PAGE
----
A national workplace benefits organization has issued a report card on which states are expanding paid family leave benefits, but some Vermont business leaders say the assessment fails to represent a business perspective.
These findings will displease socialists, but it’s hard to avoid the conclusion that more economic freedom, as thus defined, is a powerful propellant for economic and social wellbeing.
The grades are in for Vermont’s economic progress over the last two years, and the main takeaway is that household income is down, despite some hopeful signs.
All full-time, part-time, temporary and seasonal Amazon employees will now receive higher pay after the company announced Tuesday that it will raise the minimum wage to $15 per hour.
The United States reached a trade deal with Mexico and Canada late Sunday night, providing President Donald Trump a crucial win as he has long promised to renegotiate the pact. All three countries voiced support for the new deal, called the United States-Mexico-Canada Agreement, or USMCA.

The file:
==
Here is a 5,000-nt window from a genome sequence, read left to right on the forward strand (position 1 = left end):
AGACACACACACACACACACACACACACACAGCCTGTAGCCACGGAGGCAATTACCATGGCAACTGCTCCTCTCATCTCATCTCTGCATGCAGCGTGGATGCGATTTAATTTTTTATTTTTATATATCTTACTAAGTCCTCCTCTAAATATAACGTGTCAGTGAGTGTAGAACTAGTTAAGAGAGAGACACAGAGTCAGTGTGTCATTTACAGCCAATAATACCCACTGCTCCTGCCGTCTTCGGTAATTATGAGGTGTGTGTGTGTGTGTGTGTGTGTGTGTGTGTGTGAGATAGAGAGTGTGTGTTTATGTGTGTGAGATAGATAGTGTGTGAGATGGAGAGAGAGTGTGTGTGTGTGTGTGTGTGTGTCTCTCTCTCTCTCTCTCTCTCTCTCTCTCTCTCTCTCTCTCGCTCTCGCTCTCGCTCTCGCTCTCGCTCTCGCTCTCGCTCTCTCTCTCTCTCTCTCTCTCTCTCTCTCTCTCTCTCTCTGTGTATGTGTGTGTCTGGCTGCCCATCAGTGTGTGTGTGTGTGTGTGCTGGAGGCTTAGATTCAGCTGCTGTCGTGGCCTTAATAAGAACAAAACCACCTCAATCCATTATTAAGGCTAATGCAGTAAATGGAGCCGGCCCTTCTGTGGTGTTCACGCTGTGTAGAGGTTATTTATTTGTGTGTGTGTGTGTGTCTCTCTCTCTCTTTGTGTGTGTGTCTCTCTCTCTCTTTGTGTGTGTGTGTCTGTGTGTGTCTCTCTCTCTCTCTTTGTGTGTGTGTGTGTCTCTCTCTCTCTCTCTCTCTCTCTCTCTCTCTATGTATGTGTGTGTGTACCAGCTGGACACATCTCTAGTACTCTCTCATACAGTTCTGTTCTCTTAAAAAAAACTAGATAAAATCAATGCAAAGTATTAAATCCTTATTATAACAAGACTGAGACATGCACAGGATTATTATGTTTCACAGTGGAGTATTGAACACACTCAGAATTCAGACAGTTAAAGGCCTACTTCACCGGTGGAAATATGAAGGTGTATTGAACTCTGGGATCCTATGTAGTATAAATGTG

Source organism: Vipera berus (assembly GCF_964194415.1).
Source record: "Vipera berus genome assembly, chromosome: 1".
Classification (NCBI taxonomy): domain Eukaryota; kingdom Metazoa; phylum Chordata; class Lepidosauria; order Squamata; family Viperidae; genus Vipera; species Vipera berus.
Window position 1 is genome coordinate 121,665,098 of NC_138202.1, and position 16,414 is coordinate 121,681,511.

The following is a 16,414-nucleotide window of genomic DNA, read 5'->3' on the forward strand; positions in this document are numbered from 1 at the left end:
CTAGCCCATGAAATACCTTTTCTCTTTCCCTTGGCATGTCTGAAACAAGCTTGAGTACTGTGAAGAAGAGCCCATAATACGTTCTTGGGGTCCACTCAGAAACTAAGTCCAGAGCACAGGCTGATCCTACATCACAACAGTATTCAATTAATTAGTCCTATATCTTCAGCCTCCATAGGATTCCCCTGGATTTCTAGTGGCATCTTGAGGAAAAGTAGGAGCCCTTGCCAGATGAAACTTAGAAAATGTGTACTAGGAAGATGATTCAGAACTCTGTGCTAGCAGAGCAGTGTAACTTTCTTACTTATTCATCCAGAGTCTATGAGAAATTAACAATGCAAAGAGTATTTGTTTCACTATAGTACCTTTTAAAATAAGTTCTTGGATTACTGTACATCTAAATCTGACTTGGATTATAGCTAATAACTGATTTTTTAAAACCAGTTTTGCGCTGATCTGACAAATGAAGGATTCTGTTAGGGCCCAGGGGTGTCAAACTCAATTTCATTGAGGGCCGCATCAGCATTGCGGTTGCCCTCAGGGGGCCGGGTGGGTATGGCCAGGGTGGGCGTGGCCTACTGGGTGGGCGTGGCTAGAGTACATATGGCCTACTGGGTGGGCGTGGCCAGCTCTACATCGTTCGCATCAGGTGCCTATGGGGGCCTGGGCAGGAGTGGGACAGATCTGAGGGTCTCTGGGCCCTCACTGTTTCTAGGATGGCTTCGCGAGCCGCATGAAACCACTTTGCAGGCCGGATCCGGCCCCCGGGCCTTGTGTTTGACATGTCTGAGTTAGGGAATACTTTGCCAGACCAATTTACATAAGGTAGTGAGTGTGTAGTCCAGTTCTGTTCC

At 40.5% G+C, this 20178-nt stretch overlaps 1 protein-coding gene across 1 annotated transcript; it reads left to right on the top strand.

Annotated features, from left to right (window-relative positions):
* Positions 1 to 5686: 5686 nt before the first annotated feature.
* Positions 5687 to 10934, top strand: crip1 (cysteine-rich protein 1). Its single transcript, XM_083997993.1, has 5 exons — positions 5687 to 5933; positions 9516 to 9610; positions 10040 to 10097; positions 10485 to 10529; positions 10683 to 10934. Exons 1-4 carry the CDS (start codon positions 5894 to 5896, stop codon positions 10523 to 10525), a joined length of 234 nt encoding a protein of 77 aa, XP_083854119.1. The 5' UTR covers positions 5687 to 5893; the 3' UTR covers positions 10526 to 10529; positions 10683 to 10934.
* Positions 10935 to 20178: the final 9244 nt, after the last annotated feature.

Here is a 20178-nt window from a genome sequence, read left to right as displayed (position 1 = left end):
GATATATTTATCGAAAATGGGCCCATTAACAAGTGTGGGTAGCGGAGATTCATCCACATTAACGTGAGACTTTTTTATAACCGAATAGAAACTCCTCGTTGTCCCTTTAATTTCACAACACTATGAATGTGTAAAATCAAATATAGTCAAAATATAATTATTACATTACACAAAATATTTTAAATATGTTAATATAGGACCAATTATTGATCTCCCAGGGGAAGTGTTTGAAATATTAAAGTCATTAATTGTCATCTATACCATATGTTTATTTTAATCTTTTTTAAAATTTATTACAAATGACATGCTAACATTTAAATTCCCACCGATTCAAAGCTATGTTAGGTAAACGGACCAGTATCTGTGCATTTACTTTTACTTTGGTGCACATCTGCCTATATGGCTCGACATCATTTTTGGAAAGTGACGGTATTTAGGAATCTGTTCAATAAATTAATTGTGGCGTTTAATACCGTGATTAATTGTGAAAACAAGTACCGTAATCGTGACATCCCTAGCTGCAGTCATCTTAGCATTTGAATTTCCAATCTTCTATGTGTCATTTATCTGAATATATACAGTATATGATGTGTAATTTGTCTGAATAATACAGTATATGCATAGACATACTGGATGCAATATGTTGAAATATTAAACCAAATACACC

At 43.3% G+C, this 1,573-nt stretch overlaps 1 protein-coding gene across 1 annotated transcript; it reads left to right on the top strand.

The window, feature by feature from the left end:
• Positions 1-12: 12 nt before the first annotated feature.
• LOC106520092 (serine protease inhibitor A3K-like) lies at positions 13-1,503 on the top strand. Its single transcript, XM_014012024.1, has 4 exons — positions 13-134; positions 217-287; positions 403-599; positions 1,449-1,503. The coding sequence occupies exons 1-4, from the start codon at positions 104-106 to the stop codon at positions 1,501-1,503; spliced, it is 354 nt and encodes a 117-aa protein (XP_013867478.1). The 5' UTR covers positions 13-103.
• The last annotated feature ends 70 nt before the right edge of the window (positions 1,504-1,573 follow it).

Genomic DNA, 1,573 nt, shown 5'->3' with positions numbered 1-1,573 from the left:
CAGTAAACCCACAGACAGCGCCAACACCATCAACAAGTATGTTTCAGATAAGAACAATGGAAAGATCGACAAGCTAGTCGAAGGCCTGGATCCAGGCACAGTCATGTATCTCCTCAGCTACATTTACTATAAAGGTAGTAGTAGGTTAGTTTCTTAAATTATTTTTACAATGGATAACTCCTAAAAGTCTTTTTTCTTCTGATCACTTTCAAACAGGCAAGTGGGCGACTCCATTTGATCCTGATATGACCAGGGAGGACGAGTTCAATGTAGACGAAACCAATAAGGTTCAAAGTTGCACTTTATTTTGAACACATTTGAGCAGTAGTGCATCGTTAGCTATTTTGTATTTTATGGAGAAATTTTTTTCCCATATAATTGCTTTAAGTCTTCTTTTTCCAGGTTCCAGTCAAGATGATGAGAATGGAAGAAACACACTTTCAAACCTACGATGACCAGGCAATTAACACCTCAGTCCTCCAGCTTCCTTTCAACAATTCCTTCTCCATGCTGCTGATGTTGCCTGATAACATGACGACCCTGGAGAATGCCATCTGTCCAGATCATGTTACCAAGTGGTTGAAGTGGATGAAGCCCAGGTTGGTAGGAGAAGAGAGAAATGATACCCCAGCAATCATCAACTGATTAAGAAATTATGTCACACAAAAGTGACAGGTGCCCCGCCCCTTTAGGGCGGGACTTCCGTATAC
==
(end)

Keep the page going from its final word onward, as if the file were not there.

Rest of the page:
More than 200 academics signed onto a public letter calling on governments to eschew economic growth in order to plan for a “post-growth economy” based on wealth redistribution.
Just 50 employees receiving a modest, average $10,000 in combined federal benefits would require your company to send the IRS an extra half-million dollars a year.
The gap between those not working and the need to fill jobs in Vermont is expanding. At the current rate of economic activity, we need to fill nearly 11,000 jobs per year just to stay at our current levels. Filling that void is imperative, and we must begin now.
Filings for unemployment benefits in the U.S. last week fell to the lowest number in nearly five decades, further evidence of a tight labor market and expanding economy.
American newspapers, their workers, and readers dodged a protectionist bullet last week when the U.S. International Trade Commission unanimously blocked the Trump administration from imposing tariffs on Canadian newsprint.
The changing of the seasons means that the leaf peepers are on their way — and that is a good thing for the state economy. All of those visitors are looking for the unique experience that only Vermont’s foliage can present.